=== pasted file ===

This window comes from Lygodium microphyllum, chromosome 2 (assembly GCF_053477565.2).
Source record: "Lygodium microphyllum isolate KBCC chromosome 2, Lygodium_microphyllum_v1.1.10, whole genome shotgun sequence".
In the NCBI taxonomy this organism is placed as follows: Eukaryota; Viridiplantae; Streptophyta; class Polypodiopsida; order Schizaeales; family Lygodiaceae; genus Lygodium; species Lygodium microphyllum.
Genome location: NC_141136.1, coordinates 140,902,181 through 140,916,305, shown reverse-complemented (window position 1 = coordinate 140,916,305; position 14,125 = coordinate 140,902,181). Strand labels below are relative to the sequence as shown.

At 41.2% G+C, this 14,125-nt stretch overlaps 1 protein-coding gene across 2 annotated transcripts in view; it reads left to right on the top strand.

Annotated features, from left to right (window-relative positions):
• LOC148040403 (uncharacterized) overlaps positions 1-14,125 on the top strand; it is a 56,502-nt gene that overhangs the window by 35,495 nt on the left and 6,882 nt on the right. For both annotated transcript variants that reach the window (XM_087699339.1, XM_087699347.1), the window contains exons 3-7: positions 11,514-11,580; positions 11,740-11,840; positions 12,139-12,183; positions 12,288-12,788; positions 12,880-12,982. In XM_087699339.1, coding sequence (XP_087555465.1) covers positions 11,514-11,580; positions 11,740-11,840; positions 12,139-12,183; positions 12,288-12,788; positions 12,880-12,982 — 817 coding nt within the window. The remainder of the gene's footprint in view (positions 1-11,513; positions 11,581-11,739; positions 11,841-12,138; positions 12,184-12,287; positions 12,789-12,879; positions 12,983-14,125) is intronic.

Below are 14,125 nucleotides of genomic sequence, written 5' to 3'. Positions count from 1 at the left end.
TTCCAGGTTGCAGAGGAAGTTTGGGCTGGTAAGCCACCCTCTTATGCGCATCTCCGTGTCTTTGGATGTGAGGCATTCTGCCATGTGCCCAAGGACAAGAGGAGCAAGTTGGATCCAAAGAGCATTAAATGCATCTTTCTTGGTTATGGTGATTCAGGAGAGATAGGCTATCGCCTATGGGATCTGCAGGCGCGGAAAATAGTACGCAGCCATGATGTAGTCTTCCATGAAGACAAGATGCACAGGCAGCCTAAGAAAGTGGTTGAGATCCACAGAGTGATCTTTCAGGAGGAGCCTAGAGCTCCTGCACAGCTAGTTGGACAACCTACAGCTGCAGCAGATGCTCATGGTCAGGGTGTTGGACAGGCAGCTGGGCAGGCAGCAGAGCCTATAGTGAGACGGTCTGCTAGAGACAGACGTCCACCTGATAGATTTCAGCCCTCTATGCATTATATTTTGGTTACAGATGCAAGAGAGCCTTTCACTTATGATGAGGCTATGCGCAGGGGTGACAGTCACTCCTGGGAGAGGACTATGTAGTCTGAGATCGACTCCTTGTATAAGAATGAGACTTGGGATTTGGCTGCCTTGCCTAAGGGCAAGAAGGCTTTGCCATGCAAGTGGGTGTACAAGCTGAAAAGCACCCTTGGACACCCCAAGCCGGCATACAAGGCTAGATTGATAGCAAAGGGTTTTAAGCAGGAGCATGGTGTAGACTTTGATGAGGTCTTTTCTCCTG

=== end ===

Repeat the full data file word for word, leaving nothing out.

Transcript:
This window comes from Lygodium microphyllum, chromosome 2 (assembly GCF_053477565.2).
Source record: "Lygodium microphyllum isolate KBCC chromosome 2, Lygodium_microphyllum_v1.1.10, whole genome shotgun sequence".
In the NCBI taxonomy this organism is placed as follows: Eukaryota; Viridiplantae; Streptophyta; class Polypodiopsida; order Schizaeales; family Lygodiaceae; genus Lygodium; species Lygodium microphyllum.
Genome location: NC_141136.1, coordinates 140,902,181 through 140,916,305, shown reverse-complemented (window position 1 = coordinate 140,916,305; position 14,125 = coordinate 140,902,181). Strand labels below are relative to the sequence as shown.

At 41.2% G+C, this 14,125-nt stretch overlaps 1 protein-coding gene across 2 annotated transcripts in view; it reads left to right on the top strand.

Annotated features, from left to right (window-relative positions):
• LOC148040403 (uncharacterized) overlaps positions 1-14,125 on the top strand; it is a 56,502-nt gene that overhangs the window by 35,495 nt on the left and 6,882 nt on the right. For both annotated transcript variants that reach the window (XM_087699339.1, XM_087699347.1), the window contains exons 3-7: positions 11,514-11,580; positions 11,740-11,840; positions 12,139-12,183; positions 12,288-12,788; positions 12,880-12,982. In XM_087699339.1, coding sequence (XP_087555465.1) covers positions 11,514-11,580; positions 11,740-11,840; positions 12,139-12,183; positions 12,288-12,788; positions 12,880-12,982 — 817 coding nt within the window. The remainder of the gene's footprint in view (positions 1-11,513; positions 11,581-11,739; positions 11,841-12,138; positions 12,184-12,287; positions 12,789-12,879; positions 12,983-14,125) is intronic.

Below are 14,125 nucleotides of genomic sequence, written 5' to 3'. Positions count from 1 at the left end.
TTCCAGGTTGCAGAGGAAGTTTGGGCTGGTAAGCCACCCTCTTATGCGCATCTCCGTGTCTTTGGATGTGAGGCATTCTGCCATGTGCCCAAGGACAAGAGGAGCAAGTTGGATCCAAAGAGCATTAAATGCATCTTTCTTGGTTATGGTGATTCAGGAGAGATAGGCTATCGCCTATGGGATCTGCAGGCGCGGAAAATAGTACGCAGCCATGATGTAGTCTTCCATGAAGACAAGATGCACAGGCAGCCTAAGAAAGTGGTTGAGATCCACAGAGTGATCTTTCAGGAGGAGCCTAGAGCTCCTGCACAGCTAGTTGGACAACCTACAGCTGCAGCAGATGCTCATGGTCAGGGTGTTGGACAGGCAGCTGGGCAGGCAGCAGAGCCTATAGTGAGACGGTCTGCTAGAGACAGACGTCCACCTGATAGATTTCAGCCCTCTATGCATTATATTTTGGTTACAGATGCAAGAGAGCCTTTCACTTATGATGAGGCTATGCGCAGGGGTGACAGTCACTCCTGGGAGAGGACTATGTAGTCTGAGATCGACTCCTTGTATAAGAATGAGACTTGGGATTTGGCTGCCTTGCCTAAGGGCAAGAAGGCTTTGCCATGCAAGTGGGTGTACAAGCTGAAAAGCACCCTTGGACACCCCAAGCCGGCATACAAGGCTAGATTGATAGCAAAGGGTTTTAAGCAGGAGCATGGTGTAGACTTTGATGAGGTCTTTTCTCCTG